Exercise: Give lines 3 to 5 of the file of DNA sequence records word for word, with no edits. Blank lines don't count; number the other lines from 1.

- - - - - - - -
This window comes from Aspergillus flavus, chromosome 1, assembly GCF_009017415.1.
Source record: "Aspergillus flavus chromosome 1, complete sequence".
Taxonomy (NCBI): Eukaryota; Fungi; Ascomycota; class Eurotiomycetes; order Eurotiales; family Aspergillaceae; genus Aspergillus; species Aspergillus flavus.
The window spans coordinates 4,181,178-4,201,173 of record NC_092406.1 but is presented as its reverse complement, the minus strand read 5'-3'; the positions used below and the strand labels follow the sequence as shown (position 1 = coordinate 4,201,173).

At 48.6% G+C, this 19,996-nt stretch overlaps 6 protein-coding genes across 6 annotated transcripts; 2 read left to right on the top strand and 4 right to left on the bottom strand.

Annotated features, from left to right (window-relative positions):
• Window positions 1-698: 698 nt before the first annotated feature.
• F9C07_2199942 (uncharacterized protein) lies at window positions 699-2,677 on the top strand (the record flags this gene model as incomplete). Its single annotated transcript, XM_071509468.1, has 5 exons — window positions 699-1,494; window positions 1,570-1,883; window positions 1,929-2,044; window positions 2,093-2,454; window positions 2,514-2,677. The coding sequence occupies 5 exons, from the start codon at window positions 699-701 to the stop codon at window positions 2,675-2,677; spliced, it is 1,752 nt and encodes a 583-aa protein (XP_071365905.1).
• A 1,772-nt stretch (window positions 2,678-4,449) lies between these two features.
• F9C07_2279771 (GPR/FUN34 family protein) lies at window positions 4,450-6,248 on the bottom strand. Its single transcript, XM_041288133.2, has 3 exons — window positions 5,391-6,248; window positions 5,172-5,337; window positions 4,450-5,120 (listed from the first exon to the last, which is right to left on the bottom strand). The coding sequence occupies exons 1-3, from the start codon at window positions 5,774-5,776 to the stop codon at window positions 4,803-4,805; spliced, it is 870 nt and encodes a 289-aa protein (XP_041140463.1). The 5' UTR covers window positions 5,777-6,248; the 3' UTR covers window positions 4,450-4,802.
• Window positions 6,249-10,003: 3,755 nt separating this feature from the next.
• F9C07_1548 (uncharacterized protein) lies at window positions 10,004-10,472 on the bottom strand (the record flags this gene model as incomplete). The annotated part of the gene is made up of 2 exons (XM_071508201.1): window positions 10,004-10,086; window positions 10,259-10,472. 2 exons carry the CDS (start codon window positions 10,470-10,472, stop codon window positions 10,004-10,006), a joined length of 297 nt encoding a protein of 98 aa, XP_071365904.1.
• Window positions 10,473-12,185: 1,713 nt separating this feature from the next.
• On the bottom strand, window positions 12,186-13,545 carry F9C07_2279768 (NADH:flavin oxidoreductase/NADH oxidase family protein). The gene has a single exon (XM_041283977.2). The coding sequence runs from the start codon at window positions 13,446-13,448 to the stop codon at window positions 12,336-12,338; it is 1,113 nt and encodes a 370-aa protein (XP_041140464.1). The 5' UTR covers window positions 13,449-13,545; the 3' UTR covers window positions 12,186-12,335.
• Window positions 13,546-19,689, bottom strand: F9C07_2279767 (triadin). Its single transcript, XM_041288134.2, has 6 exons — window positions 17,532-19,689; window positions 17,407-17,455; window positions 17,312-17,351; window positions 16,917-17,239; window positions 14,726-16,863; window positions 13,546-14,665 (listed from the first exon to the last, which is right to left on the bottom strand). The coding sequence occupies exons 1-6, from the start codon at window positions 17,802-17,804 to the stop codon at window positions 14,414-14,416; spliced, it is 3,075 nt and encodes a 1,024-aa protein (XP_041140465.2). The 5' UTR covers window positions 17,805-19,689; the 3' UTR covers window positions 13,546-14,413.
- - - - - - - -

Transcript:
Taxonomy (NCBI): Eukaryota; Fungi; Ascomycota; class Eurotiomycetes; order Eurotiales; family Aspergillaceae; genus Aspergillus; species Aspergillus flavus.
The window spans coordinates 4,181,178-4,201,173 of record NC_092406.1 but is presented as its reverse complement, the minus strand read 5'-3'; the positions used below and the strand labels follow the sequence as shown (position 1 = coordinate 4,201,173).

At 48.6% G+C, this 19,996-nt stretch overlaps 6 protein-coding genes across 6 annotated transcripts; 2 read left to right on the top strand and 4 right to left on the bottom strand.